"Jolly fellows," a term that gained currency in the nineteenth century, referred to those men whose more colorful antics included brawling, heavy drinking, gambling, and playing pranks. Reforms, especially the temperance movement, stigmatized such behavior, but pockets of jolly fellowship continued to flourish throughout the country. Richard Stott scrutinizes and analyzes this behavior to appreciate its origins and meaning.
Stott finds that male behavior could be strikingly similar in diverse locales, from taverns and boardinghouses to college campuses and sporting events. He explores the permissive attitudes that thrived in such male domains as the streets of New York City, California during the gold rush, and the Pennsylvania oil fields, arguing that such places had an important influence on American society and culture. Stott recounts how the cattle and mining towns of the American West emerged as centers of resistance to Victorian propriety. It was here that unrestrained male behavior lasted the longest, before being replaced with a new convention that equated manliness with sobriety and self-control.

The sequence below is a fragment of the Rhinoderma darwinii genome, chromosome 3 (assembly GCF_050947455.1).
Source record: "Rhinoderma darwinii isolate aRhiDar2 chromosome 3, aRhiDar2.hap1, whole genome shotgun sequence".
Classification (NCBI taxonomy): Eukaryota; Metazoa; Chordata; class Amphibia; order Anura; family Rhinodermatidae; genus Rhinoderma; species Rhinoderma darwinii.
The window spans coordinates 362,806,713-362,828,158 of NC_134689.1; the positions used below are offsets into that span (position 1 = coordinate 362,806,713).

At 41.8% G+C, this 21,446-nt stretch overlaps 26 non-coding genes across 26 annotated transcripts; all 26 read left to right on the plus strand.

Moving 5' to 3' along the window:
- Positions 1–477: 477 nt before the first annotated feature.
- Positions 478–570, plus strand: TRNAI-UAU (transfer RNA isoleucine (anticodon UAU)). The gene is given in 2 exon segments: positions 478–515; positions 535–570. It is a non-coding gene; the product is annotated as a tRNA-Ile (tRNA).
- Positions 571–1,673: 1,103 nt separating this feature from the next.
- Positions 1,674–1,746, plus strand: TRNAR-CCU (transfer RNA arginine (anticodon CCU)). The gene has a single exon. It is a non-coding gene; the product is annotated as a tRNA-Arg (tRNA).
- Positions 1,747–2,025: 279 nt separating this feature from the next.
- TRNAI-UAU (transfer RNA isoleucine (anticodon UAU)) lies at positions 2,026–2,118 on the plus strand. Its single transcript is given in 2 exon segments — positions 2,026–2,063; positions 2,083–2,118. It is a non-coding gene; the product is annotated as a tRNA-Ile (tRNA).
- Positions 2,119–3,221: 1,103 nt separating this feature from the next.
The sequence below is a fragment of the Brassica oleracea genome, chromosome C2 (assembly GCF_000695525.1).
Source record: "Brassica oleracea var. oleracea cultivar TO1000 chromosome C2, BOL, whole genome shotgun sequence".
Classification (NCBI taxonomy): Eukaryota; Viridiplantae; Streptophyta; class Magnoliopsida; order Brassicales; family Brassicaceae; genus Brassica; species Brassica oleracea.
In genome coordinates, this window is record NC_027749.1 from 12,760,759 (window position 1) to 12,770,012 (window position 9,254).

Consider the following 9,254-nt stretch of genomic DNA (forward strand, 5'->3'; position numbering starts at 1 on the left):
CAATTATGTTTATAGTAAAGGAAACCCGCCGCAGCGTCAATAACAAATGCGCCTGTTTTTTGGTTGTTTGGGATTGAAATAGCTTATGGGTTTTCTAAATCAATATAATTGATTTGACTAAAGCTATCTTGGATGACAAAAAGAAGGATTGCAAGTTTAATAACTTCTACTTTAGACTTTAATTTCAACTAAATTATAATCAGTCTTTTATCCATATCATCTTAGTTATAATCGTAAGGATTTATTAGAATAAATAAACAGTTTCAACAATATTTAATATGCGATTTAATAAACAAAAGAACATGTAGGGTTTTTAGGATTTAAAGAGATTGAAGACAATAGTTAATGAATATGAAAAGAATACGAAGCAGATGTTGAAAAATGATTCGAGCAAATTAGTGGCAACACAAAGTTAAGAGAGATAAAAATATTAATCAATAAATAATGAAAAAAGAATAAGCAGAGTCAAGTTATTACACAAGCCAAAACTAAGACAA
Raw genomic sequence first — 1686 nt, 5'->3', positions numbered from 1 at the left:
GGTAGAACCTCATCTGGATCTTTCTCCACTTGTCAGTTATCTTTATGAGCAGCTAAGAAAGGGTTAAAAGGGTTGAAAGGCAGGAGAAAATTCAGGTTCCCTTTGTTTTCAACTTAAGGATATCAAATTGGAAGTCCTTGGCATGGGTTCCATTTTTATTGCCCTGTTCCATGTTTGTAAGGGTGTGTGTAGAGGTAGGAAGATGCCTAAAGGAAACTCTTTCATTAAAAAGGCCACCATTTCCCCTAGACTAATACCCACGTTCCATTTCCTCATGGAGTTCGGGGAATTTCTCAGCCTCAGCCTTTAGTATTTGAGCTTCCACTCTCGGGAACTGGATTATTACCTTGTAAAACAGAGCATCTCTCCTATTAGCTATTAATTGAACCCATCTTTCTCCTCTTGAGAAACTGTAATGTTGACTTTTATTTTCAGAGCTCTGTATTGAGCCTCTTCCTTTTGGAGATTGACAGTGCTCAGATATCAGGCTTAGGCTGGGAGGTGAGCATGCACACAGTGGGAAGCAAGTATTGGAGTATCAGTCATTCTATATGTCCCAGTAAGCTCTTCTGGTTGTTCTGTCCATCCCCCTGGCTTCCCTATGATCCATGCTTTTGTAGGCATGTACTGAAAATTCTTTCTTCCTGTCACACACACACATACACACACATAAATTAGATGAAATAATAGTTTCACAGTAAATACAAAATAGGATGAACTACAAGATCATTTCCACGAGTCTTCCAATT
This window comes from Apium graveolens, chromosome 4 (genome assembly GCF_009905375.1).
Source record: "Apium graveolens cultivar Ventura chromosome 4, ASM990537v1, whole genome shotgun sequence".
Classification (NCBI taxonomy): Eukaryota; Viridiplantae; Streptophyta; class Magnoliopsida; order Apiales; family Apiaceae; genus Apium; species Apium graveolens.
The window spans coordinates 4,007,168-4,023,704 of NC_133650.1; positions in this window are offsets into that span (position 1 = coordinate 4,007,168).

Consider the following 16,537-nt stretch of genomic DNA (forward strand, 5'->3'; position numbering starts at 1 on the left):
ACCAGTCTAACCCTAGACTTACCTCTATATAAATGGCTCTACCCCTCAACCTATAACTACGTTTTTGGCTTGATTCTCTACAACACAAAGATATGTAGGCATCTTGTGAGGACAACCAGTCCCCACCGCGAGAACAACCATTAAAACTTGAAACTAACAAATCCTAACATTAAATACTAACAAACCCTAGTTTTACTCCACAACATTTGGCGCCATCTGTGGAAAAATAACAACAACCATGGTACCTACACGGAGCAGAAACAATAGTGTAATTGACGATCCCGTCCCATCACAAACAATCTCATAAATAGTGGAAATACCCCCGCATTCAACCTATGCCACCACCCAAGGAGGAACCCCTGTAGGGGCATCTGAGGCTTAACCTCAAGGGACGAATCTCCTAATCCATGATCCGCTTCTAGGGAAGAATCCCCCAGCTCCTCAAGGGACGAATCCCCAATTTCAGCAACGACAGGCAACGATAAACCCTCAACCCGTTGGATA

Even as the number of jolly fellows dwindled, jolly themes flowed into American popular culture through minstrelsy, dime novels, and comic strips. Jolly Fellows proposes a new interpretation of nineteenth-century American culture and society and will inform future work on masculinity during this period.